Aliyah Kanji, MD, Richdeep S Gill, MD, Xinzhe Shi, MPH, Daniel W Birch, MD, Shahzeer Karmali, MD. Department of Surgery, University of Toronto and University of Alberta
Introduction: Colorectal surgery is one of the most common procedures performed by general surgeons with an increasing number being performed laparoscopically. Robotic technology is emerging as the next evolution in minimally invasive surgery, and may address some of the challenges and limitations of standard laparoscopy. In this study, we systematically review the literature regarding the safety and feasibility of robotic-assisted colorectal surgery.
Methods: An electronic data search of MEDLINE, PubMed, Embase, Scopus, Dare, Clinical Evidence, TRIP, Health Technology Database, Conference abstracts, clinical trials, and the Cochrane Library database was completed. All case series and clinical trials assessing robotic-assisted colorectal surgery were included. The search terms used included robotic, robot, telerobotic, telerobot, computer assisted, computer aided, da Vinci, colorectal, colon, rectal, general surgery, abdominal surgery and gastrointestinal surgery. All human studies, limited to English, from 2000 to August 2010 were included. Two independent reviewers assessed the studies for relevance and inclusion, and extracted data from the full versions of the manuscripts. Data was pooled for statistical analysis.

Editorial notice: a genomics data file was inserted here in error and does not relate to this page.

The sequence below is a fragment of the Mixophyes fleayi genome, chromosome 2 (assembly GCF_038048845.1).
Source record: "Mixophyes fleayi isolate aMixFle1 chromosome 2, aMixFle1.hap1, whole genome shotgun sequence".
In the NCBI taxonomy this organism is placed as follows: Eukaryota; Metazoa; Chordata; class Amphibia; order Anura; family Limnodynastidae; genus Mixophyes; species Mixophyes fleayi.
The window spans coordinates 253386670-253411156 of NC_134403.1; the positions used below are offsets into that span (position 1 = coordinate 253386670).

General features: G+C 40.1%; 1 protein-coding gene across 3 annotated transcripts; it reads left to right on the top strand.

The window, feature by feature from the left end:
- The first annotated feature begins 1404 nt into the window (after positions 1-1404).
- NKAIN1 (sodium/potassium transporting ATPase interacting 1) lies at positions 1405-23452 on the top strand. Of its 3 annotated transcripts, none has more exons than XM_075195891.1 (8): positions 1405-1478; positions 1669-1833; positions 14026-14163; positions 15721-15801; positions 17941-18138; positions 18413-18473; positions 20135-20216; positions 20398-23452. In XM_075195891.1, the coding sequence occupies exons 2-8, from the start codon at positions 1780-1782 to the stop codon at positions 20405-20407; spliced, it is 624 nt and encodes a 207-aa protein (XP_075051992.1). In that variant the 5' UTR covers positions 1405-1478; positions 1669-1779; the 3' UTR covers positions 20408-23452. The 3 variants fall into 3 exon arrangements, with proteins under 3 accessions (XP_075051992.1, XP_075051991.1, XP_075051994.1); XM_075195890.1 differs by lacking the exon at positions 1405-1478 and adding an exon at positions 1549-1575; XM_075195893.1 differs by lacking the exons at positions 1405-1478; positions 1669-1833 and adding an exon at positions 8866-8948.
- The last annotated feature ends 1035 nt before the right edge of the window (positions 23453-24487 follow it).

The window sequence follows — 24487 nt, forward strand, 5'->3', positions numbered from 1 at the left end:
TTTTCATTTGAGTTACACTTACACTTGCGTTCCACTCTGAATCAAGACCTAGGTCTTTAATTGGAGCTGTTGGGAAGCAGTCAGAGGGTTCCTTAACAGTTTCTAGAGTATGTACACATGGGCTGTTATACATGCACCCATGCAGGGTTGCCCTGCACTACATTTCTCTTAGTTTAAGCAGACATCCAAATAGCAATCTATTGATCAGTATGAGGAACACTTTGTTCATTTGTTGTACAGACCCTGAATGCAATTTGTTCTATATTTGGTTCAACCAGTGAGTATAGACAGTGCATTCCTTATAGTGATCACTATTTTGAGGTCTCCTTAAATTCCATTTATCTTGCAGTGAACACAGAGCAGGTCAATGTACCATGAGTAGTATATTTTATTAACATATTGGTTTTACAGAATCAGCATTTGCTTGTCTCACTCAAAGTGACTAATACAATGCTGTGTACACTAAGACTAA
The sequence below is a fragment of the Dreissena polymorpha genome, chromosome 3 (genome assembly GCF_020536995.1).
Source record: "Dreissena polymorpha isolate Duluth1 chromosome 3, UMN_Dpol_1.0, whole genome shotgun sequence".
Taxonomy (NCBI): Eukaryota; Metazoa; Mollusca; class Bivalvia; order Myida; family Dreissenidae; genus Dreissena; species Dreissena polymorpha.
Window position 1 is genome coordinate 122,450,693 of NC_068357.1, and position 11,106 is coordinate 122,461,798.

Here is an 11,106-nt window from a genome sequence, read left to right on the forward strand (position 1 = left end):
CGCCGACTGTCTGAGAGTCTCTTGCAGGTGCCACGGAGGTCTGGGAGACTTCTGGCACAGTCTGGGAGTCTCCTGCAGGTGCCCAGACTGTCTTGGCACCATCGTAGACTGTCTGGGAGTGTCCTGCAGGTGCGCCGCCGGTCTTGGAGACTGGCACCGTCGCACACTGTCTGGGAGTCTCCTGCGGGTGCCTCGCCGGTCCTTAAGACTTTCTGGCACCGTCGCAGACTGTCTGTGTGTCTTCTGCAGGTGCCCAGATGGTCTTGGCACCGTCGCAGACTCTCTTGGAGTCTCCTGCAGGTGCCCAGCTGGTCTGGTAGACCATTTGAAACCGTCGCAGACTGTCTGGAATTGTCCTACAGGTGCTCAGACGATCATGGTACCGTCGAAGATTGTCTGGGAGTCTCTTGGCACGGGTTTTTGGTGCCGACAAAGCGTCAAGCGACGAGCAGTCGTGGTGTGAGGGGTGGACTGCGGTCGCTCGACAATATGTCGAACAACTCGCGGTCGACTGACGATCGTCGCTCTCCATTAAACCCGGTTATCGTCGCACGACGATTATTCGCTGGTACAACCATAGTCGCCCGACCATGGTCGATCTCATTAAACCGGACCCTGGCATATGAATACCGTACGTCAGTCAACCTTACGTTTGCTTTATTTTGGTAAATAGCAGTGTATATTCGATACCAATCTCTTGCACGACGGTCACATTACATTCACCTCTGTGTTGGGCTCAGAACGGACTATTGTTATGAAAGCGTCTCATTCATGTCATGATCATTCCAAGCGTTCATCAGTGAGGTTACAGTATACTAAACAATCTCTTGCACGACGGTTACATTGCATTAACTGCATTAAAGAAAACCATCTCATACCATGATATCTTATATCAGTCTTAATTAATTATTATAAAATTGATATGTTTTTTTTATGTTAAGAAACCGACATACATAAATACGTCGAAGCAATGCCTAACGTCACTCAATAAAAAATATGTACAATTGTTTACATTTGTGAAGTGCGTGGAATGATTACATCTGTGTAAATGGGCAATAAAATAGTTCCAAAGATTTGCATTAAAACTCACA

Results: After an initial screen of 347 titles, 20 studies met the inclusion criteria. A total of 854 patients were included with a mean age of 61 years and a body mass index of 25.5 kg/m2. There were 27 anastomotic leaks from a total of 766 patients (3.5%). There were 10 post-operative bleeds in 854 patients (1.1%). The post-operative infection rate was 1.6% (14/854). There were no mortalities reported. Overall the conversion rate to either conventional laparoscopic or open surgery was 3.7%. Mean operative time was 236 minutes (range 154 to 384) and length of stay was 5.9 days (range 2.6 to 9.8).
Conclusions: This systematic review demonstrates that robotic-assisted colorectal surgery is both a safe and feasible option. However, further research is needed to determine if the increased operational costs are warranted.
Session Number: Poster – Poster Presentations
Program Number: P571